Case studies

Enable Filters
 

Resources

The effect of custom made composts on the performance of a carrot crop and soil health

The effect of custom made composts on the performance of a carrot crop and soil health
31 May 2018

Demonstration site report prepared for VG15010 A Multi-faceted approach to soilborne disease management by Francis Tedesco, Center West Exports, Justin Wolfgang, C-Wise, Doris Blaesing, RMCG

A large-scale compost trial was conducted with Center West Export (CWE) and C-Wise in the Gingin area of Western Australia (WA).

This report presents the methodology, key findings and recommendations from the trial, including an in-depth desktop review of the main Pythium species affecting carrots in Australia identified as P. sulcatum (in most cases) and P. violae (in some cases).

Damping off in spinach; Best bet fungicide and biologicals - trial 2016-2017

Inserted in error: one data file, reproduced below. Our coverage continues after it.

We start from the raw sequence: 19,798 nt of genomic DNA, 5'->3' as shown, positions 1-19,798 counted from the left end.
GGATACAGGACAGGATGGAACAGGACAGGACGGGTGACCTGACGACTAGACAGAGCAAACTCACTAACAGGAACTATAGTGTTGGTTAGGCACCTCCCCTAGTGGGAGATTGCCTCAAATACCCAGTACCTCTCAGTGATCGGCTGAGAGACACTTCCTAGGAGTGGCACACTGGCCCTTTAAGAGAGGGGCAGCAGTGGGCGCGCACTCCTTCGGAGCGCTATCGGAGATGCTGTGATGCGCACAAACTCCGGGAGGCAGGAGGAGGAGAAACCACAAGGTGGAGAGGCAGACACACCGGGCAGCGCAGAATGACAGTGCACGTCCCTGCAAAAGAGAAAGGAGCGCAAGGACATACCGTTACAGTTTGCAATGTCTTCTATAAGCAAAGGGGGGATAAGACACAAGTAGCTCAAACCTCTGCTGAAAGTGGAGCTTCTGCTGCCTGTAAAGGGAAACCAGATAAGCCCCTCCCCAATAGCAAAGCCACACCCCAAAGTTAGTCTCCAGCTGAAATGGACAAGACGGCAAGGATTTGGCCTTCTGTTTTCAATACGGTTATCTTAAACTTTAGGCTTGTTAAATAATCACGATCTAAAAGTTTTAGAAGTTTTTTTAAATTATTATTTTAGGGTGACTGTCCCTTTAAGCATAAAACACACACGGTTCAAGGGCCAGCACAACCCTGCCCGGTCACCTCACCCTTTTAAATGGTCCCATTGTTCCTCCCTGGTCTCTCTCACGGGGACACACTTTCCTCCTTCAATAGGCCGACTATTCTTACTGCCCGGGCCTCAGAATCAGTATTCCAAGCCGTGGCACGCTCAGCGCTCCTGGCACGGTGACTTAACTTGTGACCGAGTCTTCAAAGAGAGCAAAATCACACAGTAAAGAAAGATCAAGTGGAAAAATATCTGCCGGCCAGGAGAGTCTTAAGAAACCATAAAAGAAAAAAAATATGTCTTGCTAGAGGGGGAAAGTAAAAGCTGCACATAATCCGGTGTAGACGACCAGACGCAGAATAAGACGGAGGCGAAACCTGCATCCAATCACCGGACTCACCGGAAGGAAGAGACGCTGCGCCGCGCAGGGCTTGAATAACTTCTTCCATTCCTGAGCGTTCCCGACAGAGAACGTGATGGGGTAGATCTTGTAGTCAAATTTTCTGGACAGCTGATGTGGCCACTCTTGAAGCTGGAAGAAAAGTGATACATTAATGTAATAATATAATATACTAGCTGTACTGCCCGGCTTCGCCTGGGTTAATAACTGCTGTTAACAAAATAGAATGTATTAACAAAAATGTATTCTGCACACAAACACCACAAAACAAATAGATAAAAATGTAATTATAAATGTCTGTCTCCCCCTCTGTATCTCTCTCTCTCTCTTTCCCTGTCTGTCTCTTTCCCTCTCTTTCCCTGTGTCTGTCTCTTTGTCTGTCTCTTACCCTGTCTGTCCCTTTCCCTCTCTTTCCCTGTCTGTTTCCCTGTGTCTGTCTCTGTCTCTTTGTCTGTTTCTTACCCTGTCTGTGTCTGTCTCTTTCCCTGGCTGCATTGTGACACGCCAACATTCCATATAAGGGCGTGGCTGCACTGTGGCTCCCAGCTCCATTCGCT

Damping off in spinach; Best bet fungicide and biologicals - trial 2016-2017
17 May 2018

Short report by Len Tesoriero and Donna Lucas

A preliminary field trial was conducted to evaluate the efficacy of chemical and biological control treatments for damping off pathogens in spinach. We demonstrated that three fungicide treatments significantly reduced the area of diseased plants within beds, however, they did not significantly increase overall spinach yield compared to untreated controls. This is most likely due to other variables affecting plant growth in the trial area.

Three Vital Practice Changes at Rob Hinrichsen’s Kalfresh: A Case Study

Three Vital Practice Changes at Rob Hinrichsen’s Kalfresh: A Case Study